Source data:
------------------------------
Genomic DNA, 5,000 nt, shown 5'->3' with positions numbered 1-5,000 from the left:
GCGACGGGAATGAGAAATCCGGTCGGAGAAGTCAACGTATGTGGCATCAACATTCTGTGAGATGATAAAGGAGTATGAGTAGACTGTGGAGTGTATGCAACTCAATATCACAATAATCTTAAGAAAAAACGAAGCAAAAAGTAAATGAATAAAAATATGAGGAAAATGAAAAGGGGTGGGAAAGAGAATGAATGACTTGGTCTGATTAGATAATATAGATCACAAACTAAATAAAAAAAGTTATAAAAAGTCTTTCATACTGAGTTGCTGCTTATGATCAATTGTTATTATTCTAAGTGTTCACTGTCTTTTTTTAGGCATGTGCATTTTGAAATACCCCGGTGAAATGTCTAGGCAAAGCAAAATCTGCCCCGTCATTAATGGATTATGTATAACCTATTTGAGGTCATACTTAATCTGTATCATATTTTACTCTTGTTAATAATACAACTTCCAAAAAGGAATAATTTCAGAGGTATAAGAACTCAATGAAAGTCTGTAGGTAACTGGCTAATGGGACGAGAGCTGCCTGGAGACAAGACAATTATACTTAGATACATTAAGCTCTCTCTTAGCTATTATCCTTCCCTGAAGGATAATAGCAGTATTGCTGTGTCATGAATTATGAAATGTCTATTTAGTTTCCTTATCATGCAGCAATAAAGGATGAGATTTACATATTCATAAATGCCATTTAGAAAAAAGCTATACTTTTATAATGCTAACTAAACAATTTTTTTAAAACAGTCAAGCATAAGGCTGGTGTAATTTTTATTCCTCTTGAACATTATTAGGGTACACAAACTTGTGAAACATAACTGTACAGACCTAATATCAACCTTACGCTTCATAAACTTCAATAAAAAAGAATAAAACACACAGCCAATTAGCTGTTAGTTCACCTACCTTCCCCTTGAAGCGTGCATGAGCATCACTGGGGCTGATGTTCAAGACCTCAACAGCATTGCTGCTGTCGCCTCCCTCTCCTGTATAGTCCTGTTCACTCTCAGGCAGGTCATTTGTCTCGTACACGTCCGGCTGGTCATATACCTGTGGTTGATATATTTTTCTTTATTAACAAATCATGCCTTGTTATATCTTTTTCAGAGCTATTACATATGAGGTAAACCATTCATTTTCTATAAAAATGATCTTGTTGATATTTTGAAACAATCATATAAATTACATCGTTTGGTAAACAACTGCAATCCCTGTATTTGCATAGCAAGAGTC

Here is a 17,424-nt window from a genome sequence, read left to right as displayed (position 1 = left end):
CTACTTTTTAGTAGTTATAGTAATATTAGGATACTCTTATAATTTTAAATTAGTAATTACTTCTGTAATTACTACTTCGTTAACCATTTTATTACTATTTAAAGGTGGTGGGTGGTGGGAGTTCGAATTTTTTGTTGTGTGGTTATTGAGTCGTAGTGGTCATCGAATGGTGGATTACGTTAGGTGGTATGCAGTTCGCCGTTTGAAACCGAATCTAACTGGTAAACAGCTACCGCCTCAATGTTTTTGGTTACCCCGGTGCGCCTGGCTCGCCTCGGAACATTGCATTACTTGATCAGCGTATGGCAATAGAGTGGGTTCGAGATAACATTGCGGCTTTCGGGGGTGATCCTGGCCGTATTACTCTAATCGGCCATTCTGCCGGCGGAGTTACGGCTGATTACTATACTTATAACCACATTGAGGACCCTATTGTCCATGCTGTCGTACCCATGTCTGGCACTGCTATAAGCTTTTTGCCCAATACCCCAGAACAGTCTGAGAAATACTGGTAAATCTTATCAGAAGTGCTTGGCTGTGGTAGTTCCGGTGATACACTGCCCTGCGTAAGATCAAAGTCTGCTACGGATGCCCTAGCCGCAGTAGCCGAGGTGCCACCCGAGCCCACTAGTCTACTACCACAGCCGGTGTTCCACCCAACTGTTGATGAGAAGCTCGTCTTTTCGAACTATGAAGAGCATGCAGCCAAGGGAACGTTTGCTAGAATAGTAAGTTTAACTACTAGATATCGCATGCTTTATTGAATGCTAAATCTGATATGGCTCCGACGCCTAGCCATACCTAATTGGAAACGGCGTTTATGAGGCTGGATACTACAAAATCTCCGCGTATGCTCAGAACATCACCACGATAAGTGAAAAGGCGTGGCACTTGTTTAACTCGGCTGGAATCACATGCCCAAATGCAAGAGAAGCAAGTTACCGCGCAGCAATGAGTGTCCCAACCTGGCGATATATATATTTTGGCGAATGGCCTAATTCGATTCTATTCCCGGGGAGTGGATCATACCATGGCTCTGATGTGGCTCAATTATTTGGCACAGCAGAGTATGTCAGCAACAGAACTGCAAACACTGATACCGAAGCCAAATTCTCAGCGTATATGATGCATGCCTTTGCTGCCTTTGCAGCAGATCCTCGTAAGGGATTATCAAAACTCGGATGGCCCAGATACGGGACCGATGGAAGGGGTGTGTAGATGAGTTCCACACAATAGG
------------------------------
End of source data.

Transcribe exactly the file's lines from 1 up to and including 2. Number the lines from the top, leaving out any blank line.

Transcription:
Genomic DNA, 5,000 nt, shown 5'->3' with positions numbered 1-5,000 from the left:
GCGACGGGAATGAGAAATCCGGTCGGAGAAGTCAACGTATGTGGCATCAACATTCTGTGAGATGATAAAGGAGTATGAGTAGACTGTGGAGTGTATGCAACTCAATATCACAATAATCTTAAGAAAAAACGAAGCAAAAAGTAAATGAATAAAAATATGAGGAAAATGAAAAGGGGTGGGAAAGAGAATGAATGACTTGGTCTGATTAGATAATATAGATCACAAACTAAATAAAAAAAGTTATAAAAAGTCTTTCATACTGAGTTGCTGCTTATGATCAATTGTTATTATTCTAAGTGTTCACTGTCTTTTTTTAGGCATGTGCATTTTGAAATACCCCGGTGAAATGTCTAGGCAAAGCAAAATCTGCCCCGTCATTAATGGATTATGTATAACCTATTTGAGGTCATACTTAATCTGTATCATATTTTACTCTTGTTAATAATACAACTTCCAAAAAGGAATAATTTCAGAGGTATAAGAACTCAATGAAAGTCTGTAGGTAACTGGCTAATGGGACGAGAGCTGCCTGGAGACAAGACAATTATACTTAGATACATTAAGCTCTCTCTTAGCTATTATCCTTCCCTGAAGGATAATAGCAGTATTGCTGTGTCATGAATTATGAAATGTCTATTTAGTTTCCTTATCATGCAGCAATAAAGGATGAGATTTACATATTCATAAATGCCATTTAGAAAAAAGCTATACTTTTATAATGCTAACTAAACAATTTTTTTAAAACAGTCAAGCATAAGGCTGGTGTAATTTTTATTCCTCTTGAACATTATTAGGGTACACAAACTTGTGAAACATAACTGTACAGACCTAATATCAACCTTACGCTTCATAAACTTCAATAAAAAAGAATAAAACACACAGCCAATTAGCTGTTAGTTCACCTACCTTCCCCTTGAAGCGTGCATGAGCATCACTGGGGCTGATGTTCAAGACCTCAACAGCATTGCTGCTGTCGCCTCCCTCTCCTGTATAGTCCTGTTCACTCTCAGGCAGGTCATTTGTCTCGTACACGTCCGGCTGGTCATATACCTGTGGTTGATATATTTTTCTTTATTAACAAATCATGCCTTGTTATATCTTTTTCAGAGCTATTACATATGAGGTAAACCATTCATTTTCTATAAAAATGATCTTGTTGATATTTTGAAACAATCATATAAATTACATCGTTTGGTAAACAACTGCAATCCCTGTATTTGCATAGCAAGAGTC